On 9 June 2022, the trial of preliminary issues in the case of The Duke of Sussex v Associated Newspapers was held before Nicklin J. The Duke is suing the publishers of the Mail on Sunday over articles which he claims meant that he had “lied”, “improperly and cynically” tried to manipulate public opinion, and “tried to keep his legal fight with the Government secret from the public” over his security arrangements when he is in the UK. The Press Gazette has more information here. The Sunday Times, Independent and Evening Standard also covered the hearing.

At a meeting held in the House of Lords on 8 June 2022, the Campaign group FAIR (Falsely Accused Individuals for Reform) called for pre-charge naming of sexual offence suspects to be made a criminal offence in England and Wales.  The meeting heard impassioned speeches from Sir Cliff Richard, Paul Gambaccini and Harvey Proctor – all falsely accused of such offences in the past.  There were reports on the BBC, Sky News and ITV.

On 13 June 2022, the eagerly anticipated judgment in the libel action brought by multimillionaire Arron Banks against Guardian journalist Carole Cadwalladr will be handed down by Steyn J. The claim relates to two instances in which Cadwalladr accused the businessman of lying about his relationship with the Russian state. This libel action prompted several organisations to call on the UK government to ensure that so-called “SLAPPs” – strategic lawsuits against public participation – were not used to discourage public-interest reporting. The Guardian has more information here.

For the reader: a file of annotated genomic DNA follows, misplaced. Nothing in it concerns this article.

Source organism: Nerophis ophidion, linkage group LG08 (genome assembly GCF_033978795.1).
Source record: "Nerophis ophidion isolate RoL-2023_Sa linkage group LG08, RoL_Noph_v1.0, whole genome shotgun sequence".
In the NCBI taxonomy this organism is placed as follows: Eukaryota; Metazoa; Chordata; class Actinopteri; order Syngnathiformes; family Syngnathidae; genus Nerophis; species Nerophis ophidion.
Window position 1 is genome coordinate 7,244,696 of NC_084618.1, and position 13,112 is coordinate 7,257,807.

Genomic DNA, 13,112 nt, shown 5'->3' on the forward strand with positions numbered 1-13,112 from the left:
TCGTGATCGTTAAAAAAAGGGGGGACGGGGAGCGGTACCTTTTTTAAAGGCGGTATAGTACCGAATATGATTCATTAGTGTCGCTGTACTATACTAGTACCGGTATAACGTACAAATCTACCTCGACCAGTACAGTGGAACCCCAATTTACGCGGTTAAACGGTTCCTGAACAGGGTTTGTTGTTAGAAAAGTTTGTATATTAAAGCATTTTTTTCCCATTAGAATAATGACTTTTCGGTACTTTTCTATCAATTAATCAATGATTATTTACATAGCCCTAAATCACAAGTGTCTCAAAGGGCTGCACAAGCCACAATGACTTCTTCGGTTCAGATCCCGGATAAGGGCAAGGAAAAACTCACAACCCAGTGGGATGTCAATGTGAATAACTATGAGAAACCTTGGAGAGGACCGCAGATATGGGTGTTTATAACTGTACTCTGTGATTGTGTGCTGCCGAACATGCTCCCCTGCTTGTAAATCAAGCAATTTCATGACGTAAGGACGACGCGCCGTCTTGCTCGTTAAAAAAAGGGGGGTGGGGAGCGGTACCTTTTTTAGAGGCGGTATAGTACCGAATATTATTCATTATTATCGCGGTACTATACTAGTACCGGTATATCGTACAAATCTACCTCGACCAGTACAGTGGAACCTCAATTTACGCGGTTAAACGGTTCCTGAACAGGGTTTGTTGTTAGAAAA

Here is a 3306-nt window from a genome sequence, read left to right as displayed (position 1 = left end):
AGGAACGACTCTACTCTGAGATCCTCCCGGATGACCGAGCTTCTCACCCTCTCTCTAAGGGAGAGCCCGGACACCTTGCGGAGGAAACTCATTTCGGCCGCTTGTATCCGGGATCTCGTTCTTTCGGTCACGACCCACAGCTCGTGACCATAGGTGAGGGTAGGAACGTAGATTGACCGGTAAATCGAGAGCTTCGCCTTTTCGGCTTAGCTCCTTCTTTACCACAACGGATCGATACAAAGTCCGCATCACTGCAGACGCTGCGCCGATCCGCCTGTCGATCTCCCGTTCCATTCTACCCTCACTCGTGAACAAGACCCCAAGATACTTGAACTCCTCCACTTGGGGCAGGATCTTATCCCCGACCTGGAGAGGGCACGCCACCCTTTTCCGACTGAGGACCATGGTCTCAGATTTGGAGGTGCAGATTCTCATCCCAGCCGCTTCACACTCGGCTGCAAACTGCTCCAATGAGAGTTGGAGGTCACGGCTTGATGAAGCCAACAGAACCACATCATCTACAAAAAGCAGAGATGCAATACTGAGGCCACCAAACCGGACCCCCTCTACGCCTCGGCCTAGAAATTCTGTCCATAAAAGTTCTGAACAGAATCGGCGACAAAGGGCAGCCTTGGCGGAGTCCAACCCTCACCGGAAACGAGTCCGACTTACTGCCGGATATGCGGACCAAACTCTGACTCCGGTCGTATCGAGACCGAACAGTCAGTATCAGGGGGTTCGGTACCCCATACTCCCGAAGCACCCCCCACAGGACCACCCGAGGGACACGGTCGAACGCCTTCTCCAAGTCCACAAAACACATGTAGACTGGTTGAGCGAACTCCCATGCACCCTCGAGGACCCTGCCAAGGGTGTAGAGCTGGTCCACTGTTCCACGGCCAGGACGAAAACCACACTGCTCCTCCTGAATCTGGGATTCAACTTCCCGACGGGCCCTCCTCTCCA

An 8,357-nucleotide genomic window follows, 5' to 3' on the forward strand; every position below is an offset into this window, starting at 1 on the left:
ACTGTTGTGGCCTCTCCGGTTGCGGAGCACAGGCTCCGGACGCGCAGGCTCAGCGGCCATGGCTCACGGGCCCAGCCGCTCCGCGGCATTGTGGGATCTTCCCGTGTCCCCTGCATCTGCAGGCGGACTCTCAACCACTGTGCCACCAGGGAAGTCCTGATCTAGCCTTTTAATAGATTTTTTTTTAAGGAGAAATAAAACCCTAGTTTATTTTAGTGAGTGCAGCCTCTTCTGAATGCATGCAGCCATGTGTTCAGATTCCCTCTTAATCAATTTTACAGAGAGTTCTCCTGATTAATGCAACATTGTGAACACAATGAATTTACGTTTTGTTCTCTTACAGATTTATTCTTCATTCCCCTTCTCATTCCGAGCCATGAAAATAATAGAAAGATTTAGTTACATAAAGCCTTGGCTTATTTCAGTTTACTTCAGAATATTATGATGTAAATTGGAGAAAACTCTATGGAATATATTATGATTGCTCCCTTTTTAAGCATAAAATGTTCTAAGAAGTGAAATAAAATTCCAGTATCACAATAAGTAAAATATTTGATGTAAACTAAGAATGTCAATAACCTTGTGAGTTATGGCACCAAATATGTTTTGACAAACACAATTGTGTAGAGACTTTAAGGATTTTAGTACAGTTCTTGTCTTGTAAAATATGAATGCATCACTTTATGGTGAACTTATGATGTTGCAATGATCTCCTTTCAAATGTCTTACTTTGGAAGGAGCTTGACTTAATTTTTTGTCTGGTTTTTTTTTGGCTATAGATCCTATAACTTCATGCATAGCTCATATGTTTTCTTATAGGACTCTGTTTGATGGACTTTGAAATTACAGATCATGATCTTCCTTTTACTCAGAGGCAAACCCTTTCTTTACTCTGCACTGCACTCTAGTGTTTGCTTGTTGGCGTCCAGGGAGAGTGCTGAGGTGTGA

Many legal commentators in the last week have sought to explain why the US and UK courts reached different conclusions in the defamation claims brought by Johnny Depp regarding domestic abuse. The Media Law Podcast’s analysis can be found here. Carter-Ruck partner Guy Martin’s interview on LBC can be listened to here. The Press Gazette’s answer can be read here.

Art, Music and Copyright

On 8 June 2022, judgment was handed down in Shazam v Only Fools The Dining Experience and Others [2022] EWHC 1379. Held, a fictional character can be protected as a self-standing copyright work. The dispute related to the defendant’s interactive dining show, the “Only Fools The (Cushty) Dining Experience” in which actors would play the various Only Fools and Horses characters in a different context (an interactive pub quiz) from the original OFAH series. Shazam claimed that the interactive theatre experience infringed their rights. IPKat has more information here.

Data Privacy and Data Protection